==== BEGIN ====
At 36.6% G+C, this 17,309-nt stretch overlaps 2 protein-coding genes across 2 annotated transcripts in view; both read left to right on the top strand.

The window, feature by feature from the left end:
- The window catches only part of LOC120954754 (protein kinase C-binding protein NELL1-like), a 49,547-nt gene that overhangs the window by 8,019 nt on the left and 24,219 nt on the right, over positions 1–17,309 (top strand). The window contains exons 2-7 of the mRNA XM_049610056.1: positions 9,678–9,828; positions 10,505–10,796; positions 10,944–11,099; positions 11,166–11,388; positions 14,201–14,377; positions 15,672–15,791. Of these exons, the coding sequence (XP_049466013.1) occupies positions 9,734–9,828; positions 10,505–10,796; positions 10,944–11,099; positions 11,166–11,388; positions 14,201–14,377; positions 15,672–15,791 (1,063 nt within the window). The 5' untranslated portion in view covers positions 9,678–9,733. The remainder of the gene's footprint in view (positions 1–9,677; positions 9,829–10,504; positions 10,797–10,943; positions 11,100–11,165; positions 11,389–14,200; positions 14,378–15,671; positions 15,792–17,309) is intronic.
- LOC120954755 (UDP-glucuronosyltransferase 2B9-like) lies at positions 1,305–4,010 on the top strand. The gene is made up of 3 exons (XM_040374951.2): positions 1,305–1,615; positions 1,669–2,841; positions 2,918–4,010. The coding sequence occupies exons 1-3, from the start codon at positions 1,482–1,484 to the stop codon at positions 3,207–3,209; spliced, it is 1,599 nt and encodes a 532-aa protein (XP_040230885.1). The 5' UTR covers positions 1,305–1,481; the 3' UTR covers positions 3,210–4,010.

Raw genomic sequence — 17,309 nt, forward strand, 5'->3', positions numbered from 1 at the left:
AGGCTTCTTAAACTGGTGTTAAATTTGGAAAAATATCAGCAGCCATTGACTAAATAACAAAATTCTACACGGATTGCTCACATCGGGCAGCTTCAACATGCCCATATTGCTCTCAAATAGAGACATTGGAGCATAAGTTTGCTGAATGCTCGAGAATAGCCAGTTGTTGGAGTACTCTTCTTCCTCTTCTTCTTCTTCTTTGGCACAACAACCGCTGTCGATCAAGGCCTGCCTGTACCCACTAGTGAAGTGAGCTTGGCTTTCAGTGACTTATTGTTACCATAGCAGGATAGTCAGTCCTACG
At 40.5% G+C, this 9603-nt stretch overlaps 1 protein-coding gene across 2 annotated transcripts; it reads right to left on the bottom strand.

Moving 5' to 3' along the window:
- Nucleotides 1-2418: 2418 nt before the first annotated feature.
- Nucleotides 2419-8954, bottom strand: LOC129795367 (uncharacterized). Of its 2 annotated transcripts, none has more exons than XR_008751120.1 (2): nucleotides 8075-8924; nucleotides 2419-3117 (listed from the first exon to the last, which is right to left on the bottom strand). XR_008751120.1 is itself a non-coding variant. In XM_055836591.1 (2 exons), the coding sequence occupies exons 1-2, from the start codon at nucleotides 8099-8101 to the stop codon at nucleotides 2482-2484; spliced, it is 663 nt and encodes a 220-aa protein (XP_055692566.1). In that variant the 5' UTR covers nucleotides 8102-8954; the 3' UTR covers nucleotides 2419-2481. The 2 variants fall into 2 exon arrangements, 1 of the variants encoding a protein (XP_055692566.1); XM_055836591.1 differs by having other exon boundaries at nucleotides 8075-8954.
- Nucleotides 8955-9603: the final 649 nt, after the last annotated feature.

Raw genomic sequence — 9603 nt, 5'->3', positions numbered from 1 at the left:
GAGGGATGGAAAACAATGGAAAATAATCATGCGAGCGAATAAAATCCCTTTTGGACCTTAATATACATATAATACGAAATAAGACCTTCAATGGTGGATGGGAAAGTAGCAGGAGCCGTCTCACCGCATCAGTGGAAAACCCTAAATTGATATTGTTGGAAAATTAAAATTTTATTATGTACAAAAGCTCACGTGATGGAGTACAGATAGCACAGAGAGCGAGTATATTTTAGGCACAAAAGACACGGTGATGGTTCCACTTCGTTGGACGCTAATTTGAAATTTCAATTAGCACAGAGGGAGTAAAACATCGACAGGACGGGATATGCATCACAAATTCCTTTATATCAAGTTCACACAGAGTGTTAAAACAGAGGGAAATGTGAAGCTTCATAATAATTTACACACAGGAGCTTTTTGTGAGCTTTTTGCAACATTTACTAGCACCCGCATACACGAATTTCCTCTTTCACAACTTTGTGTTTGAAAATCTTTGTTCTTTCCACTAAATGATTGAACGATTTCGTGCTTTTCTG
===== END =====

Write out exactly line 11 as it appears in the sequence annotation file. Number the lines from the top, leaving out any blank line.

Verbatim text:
- Nucleotides 8955-9603: the final 649 nt, after the last annotated feature.